Natural mixing of lake waters may resuspend contaminants deposited from a catastrophic mine spill six years ago, according to a new paper led by a University of Alberta scientist.
The results show that the turbidity, or cloudiness, in portions of British Columbia’s Quesnel Lake increases each spring and fall when the lake mixes from top to bottom in a natural process called turnover. The source of the turbidity appears to be the resuspension of spill-related material from the bottom of the lake, raising concerns about contaminants being reintroduced to the water column.
On August 4, 2014, a tailings dam containing mine waste from the Mount Polley copper and gold mine failed. The catastrophic tailings spill dumped 18 million cubic metres of waste water and sediments into the West Basin of Quesnel Lake in what is the largest mine-related spill ever documented.
Since 2014, Andrew Hamilton, postdoctoral fellow in the Department of Earth and Atmospheric Sciences and an interdisciplinary group of scientists from the University of British Columbia (UBC), the University of Northern British Columbia (UNBC), and Fisheries and Oceans Canada have monitored the effects of the spill. This study presents results from 2014 through 2017.
“During the first turnover after the spill, mixing brought suspended sediment to the surface, turning the previous clear-blue lake to bright green—a change that was readily apparent in satellite imagery,” explained Hamilton, who is lead author on the paper. “Remarkably, 12 months after the spill the suspended sediment loads had substantially reduced, and the lake waters had appeared to return to their pre-spill state, but it turns out this was only temporary."
Over the subsequent three years, he said the team saw an increase in turbidity above the spill deposits at the bottom of the West Basin every spring and fall when winds drove large basin-scale wave motions, "like the sloshing of water in your bathtub. As turnover occurred, this sediment was then mixed from depths below 100 metres over the whole water column.”
The biggest concern is the unknown effects of this phenomenon on the ecology of the lake. Hamilton said the tailings contained elevated concentrations of some metals—such as copper—and if these metals are being seasonally remobilized from the lake bed they could make their way into the food web. He added, chronic exposure to elevated copper concentrations can reduce the growth, reproduction and survival of fish populations, while small changes to colour and clarity of a lake can alter algal communities at the base of the food web.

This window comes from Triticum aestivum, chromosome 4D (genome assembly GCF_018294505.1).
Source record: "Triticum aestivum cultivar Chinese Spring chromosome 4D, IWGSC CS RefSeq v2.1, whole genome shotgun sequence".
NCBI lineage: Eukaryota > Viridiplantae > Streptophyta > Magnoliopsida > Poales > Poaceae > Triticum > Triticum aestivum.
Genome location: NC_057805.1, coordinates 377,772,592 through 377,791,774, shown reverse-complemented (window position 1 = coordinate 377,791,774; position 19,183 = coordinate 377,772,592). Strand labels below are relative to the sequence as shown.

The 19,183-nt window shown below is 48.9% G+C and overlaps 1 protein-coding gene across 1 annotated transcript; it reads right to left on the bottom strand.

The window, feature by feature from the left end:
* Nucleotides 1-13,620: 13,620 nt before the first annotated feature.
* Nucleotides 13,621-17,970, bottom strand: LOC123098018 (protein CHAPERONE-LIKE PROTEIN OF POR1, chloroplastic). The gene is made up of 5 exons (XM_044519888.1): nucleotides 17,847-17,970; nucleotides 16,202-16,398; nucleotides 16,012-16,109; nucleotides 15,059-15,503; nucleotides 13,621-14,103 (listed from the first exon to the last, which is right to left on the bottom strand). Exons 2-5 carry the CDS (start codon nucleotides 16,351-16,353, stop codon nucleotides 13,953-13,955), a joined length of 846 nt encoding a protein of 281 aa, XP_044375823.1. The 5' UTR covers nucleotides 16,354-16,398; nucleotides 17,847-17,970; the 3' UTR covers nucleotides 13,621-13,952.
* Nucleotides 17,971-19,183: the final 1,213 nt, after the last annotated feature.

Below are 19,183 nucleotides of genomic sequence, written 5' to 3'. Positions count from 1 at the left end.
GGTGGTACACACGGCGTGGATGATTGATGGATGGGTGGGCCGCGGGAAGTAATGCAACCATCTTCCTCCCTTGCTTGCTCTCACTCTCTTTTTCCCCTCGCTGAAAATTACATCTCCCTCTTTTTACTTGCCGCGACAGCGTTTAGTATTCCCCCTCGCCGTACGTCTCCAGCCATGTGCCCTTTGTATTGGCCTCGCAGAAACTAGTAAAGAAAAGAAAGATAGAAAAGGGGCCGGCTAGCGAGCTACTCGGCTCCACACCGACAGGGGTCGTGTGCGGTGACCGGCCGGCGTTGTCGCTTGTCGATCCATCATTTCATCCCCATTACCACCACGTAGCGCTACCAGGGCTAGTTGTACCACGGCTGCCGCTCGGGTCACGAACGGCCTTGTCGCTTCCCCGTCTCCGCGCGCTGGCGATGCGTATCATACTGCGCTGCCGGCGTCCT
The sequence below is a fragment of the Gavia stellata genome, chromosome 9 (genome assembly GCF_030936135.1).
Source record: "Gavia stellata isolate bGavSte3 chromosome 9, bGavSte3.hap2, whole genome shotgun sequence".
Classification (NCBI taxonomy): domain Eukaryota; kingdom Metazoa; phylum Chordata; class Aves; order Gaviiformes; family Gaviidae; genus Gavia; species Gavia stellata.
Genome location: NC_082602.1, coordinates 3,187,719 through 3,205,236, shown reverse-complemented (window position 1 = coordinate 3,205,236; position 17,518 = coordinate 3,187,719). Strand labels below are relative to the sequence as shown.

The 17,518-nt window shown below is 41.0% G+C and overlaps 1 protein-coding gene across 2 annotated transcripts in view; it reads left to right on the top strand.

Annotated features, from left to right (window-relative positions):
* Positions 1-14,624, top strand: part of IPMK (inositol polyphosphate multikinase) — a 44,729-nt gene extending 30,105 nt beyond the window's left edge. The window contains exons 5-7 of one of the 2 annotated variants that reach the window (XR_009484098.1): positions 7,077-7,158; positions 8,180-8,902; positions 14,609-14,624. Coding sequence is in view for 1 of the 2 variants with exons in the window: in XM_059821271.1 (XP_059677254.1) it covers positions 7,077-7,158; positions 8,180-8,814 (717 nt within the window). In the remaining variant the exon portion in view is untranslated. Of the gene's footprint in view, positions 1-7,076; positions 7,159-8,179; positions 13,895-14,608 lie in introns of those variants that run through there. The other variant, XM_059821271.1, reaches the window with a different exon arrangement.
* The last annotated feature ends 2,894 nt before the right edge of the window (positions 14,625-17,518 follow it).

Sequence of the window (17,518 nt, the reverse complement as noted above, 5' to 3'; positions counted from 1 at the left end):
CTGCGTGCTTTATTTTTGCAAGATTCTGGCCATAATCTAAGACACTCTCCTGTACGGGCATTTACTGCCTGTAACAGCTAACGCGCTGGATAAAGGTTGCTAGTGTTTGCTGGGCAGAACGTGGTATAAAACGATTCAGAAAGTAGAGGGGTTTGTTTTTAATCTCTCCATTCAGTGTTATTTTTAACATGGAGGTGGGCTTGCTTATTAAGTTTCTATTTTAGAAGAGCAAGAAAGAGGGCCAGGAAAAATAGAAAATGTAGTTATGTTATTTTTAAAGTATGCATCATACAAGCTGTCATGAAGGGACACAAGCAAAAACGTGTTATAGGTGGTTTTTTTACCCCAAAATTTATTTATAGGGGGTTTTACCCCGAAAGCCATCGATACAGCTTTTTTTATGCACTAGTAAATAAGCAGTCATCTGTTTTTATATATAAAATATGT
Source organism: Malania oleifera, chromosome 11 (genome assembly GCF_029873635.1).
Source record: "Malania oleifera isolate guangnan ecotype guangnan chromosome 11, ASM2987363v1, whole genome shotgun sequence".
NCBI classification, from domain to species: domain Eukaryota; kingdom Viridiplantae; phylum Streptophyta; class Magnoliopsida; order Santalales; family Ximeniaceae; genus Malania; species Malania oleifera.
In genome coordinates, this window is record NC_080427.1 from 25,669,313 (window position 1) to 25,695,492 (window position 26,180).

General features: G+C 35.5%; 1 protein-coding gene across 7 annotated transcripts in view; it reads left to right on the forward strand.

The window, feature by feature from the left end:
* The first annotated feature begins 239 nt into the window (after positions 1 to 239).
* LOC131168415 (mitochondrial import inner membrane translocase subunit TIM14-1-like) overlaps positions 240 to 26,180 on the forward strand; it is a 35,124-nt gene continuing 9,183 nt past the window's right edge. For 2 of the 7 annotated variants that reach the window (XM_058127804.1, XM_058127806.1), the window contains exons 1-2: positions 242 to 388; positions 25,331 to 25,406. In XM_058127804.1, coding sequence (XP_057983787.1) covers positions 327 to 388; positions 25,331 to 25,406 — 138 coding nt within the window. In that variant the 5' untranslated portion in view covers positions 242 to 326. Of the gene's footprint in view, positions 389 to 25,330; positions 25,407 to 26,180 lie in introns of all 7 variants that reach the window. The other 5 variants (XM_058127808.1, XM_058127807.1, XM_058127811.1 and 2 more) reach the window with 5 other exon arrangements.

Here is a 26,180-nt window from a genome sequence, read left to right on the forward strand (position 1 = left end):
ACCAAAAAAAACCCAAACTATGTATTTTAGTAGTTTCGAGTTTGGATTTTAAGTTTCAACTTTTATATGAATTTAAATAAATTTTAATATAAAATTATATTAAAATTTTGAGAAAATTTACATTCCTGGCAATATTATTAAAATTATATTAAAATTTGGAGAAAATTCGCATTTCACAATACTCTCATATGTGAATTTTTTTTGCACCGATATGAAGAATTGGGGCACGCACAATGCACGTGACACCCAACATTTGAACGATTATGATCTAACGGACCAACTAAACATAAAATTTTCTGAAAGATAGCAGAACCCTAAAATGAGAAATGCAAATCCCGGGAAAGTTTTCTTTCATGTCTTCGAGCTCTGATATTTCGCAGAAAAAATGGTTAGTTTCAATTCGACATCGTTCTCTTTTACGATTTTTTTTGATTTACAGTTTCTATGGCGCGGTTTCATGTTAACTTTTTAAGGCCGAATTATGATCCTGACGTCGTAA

In other related research, the researchers measured a seasonal increase in some metal concentrations in the Quesnel River that corresponds to the timing of the turbidity increase observed in the lake, explained Ellen Petticrew, professor at UNBC and co-author on the study. “This paper will help us explain some of these other processes we are observing, and helps build a more complete understanding of the long-term impact of the spill on the lake.”
And while the immediate environmental devastation of other catastrophic mine waste spills around the world may have been more apparent, Bernard Laval, professor of civil engineering at UBC said the research shows that the environmental impacts of the spill in Quesnel Lake are long-term.
“Investigating these subtle impacts over time will help inform if and how Quesnel Lake recovers, and the potential for lasting impacts of other tailings spills which are increasingly frequent globally,” he said.
Hamilton added that understanding all factors affecting the long-term water quality of Quesnel Lake is critical as its watershed supports substantial recreation, world-renowned resident trout fisheries and multiple Fraser River Pacific salmon stocks that are vital to Indigenous, recreational and commercial fisheries.
“Inevitably these spills end up flowing downstream into lakes or the ocean where they can disappear from view, yet that doesn’t mean the impact is over," he said.
This research was supported by funding from Environment and Climate Change Canada’s Environmental Damages Fund, the Natural Sciences and Engineering Research Council of Canada, UBC’s Department of Civil Engineering Flood Fund, as well as in-kind support of instrumentation from Fisheries and Oceans Canada and the Mount Polley Mining Corporation.